since the hammer is only pulled back slightly, the tension on the main spring 7 is so little that essentially no fatigue on the spring is encountered. The body of the self-ejecting member 40 is preferably fabricated of a resilient plastic material such as nylon or polyethylene. However, it is within the scOpe of this invention to use other materials such as soft metals and even wood as the material of fabrication of this device.
Many modifications will occur to those skilled in the art from the detailed description hereinabove given, and said description is meant to be nonlimiting except so as to be commensurate in scope with the appended claims.
1. A self ejecting safety device, for use with a gun having a firing pin, a firing pin stop and an external hammer, and, which, in safety position, renders a loaded gun harmless, by holding said hammer out of contact with the firing pin of said gun, said safety device comprising:
A. a blocking member,
1. said blocking member, when in safety position, fitting between said hammer and said firing pin and being held in safety position adjacent to said firing pin by the pressure of said hammer; and,
8. self ejection means for ejection of said device.
when said hammer is pulled back.
2. A self-ejecting safety device, as defined in claim 1,
A. said blocking member is wedged-shaped and is fabricated of a resilient material.
3. A self-ejecting safety device as defined in claim 1,
the improvement in which:
A. said blocking member has a recess in one of its faces, said recess fitting over the head of said firing pin when said device is in safety position.
4. A self-ejecting safety device, as defined in claim 1,
A. said blocking member includes a projecting foot at the bottom, for engagement with the lower edge of the firing pin stop when said blocking member is in safety position.
5. A self-ejecting safety device, as defined in claim 1,
in which said self-ejection means comprises:
A. a spring mounted in the body of said blocking member; and
B. a retractable shaft in operative relation with said spring 1. one end of said shaft projecting from the body of said blocking member when said shaft is in extended position.
2. said shaft retracting into body of said blocking member to compress said spring when the end of said shaft is loaded against the base of said hammer.
6. A self-ejecting device, as defined in claim 5 in which:
a. said body of said blocking member contains a first bore disposed along its longitudinal axis for provision of said spring, and
b. a second bore of smaller diameter than said first bore in alignment with first bore and extending from the bottom of said blocking member to open into the floor of said first bore for the provision of said shaft.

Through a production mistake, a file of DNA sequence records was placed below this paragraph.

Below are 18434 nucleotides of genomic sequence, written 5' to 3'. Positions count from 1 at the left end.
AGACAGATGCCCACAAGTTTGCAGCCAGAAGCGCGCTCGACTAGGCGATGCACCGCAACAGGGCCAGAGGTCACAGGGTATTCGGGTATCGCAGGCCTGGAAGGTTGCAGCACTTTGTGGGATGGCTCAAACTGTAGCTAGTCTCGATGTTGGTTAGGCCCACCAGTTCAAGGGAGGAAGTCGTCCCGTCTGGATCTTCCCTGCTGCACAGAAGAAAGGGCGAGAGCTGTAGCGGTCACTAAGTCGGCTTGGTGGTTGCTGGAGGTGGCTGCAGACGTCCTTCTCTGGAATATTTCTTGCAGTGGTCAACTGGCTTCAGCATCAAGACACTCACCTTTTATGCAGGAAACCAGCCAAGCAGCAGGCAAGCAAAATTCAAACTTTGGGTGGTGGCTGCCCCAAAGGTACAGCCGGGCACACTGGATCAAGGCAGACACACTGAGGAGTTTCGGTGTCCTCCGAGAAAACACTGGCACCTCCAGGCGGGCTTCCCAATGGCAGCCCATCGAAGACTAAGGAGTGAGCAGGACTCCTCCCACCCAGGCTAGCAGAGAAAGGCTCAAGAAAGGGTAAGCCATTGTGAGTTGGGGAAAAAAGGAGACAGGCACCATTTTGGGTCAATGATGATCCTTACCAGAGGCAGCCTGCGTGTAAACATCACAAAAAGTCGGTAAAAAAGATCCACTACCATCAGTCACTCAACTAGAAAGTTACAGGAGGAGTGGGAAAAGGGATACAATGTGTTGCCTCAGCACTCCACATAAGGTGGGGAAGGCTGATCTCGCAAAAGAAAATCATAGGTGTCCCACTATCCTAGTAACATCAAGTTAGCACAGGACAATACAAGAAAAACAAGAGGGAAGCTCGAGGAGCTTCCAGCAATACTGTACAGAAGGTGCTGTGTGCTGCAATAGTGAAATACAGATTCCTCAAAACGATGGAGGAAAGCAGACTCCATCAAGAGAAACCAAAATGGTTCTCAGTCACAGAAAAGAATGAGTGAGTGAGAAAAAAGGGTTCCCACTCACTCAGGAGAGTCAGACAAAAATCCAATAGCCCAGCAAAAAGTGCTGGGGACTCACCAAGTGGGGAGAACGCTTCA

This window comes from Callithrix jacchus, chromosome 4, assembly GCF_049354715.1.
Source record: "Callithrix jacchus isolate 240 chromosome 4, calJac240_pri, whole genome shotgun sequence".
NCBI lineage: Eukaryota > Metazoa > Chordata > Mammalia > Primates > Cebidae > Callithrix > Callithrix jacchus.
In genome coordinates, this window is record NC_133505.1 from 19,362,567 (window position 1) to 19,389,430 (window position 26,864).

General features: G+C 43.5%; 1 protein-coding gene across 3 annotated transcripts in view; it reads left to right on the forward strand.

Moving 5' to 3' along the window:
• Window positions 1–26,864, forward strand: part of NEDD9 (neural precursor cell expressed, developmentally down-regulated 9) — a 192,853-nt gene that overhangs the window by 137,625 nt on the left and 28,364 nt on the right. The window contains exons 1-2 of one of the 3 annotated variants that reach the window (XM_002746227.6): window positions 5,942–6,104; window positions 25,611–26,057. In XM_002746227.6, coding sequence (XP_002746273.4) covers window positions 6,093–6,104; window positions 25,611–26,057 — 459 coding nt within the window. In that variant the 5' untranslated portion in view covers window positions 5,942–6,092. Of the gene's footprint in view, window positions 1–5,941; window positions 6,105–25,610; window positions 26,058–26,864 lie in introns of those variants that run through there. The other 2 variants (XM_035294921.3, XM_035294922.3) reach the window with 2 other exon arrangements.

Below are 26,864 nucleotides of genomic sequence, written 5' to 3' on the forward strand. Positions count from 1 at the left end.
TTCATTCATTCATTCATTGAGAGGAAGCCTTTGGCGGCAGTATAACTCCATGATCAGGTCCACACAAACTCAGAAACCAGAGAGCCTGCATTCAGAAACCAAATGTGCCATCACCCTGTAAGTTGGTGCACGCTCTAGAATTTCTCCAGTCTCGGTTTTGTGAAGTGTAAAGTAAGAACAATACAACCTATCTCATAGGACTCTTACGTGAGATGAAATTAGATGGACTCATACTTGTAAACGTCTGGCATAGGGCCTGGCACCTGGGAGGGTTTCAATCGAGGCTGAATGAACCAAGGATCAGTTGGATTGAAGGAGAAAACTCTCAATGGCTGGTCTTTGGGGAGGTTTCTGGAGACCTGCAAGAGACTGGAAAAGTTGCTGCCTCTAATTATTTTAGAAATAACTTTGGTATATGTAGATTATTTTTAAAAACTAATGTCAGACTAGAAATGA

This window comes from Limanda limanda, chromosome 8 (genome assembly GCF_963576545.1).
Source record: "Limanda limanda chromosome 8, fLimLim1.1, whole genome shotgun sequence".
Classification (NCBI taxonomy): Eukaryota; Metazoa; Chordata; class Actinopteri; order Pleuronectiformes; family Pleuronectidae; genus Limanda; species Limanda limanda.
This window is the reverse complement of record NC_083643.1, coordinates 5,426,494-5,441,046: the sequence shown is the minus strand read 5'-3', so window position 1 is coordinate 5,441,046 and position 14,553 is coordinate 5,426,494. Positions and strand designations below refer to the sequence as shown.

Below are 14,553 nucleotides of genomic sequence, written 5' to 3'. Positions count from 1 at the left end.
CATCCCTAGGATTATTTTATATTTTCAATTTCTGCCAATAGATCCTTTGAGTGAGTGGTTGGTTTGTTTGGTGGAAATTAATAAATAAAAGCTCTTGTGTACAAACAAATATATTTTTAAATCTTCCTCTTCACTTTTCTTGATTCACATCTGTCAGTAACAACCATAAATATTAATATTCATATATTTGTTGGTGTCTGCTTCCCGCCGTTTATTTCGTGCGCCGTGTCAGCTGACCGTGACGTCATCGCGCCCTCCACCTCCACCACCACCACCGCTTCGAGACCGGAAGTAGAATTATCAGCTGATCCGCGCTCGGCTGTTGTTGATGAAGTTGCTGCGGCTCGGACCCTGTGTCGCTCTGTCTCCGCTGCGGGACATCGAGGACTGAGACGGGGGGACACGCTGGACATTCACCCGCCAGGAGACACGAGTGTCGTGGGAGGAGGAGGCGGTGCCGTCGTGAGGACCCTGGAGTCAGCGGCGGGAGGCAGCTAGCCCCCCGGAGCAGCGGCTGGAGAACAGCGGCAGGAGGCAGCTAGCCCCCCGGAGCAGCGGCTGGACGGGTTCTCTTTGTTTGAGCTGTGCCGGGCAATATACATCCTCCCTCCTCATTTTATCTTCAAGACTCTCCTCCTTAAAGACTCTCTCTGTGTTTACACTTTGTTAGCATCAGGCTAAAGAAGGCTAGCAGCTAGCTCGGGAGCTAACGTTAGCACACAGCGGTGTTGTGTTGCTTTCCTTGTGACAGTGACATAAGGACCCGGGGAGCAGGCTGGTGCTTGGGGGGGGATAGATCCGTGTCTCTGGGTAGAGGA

7. A self-ejecting device, as defined in claim 6, in
a. the upper end of said shaft terminates in a flat head which lies in abutment with the bottom part of said spring.
|Cited Patent||Filing date||Publication date||Applicant||Title|
|US109514 *||Nov 22, 1870||Improvement in gun-locks|
|US1072335 *||Feb 14, 1913||Sep 2, 1913||Louis F Kunz||Attachment for firearms.|
|US3157958 *||Feb 27, 1963||Nov 24, 1964||Browning Ind Inc||Hammer safety for fire arms|
|US3482348 *||Feb 8, 1968||Dec 9, 1969||Forjas Taurus Sa Ind E Comerci||Automatic hammer safety for revolvers|
|Citing Patent||Filing date||Publication date||Applicant||Title|
|US4501081 *||Sep 29, 1982||Feb 26, 1985||Izumi Michael T||Dry fire unit|
|US5704152 *||Oct 22, 1996||Jan 6, 1998||Martin Harrison||Secure, quick release safety gun lock|
|US6305114 *||Mar 11, 1999||Oct 23, 2001||Saf-T-Hammer Inc||Safety hammer for a firearm|
|US6530168 *||May 3, 2001||Mar 11, 2003||Israel Military Industries Ltd.||Safety mechanism for a handgun|
|US6691445 *||Jan 11, 2001||Feb 17, 2004||Springfield, Inc.||Disablement mechanism for a firearm|
|US6889459||Oct 14, 2003||May 10, 2005||Alfred W. Salvitti||Model 1911 type firearm safety lock|
|US7832135||Jan 14, 2008||Nov 16, 2010||Springfield, Inc.||Model 1911 type firearm safety lock|
|US8434255 *||Jan 18, 2007||May 7, 2013||Steyr Mannlicher Holding Gmbh||Breech block for a drop-down barrel weapon|
|US20010016999 *||Jan 11, 2001||Aug 30, 2001||Williams Charles David||Disablement mechanism for a firearm|
|US20050086845 *||Oct 14, 2003||Apr 28, 2005||Salvitti Alfred W.||Model 1911 type firearm safety lock|
|US20050268512 *||May 9, 2005||Dec 8, 2005||Salvitti Alfred W||Model 1911 type firearm safety lock|
|US20110083352 *||Jan 18, 2007||Apr 14, 2011||Steyr Mannlicher Holding Gmbh||Breech block for a drop-down barrel weapon|
|U.S. Classification||42/70.8, 42/66, 42/106|
|International Classification||F41A17/20, F41A17/00, F41A17/74|
|Cooperative Classification||F41A17/20, F41A17/74|
|European Classification||F41A17/74, F41A17/20|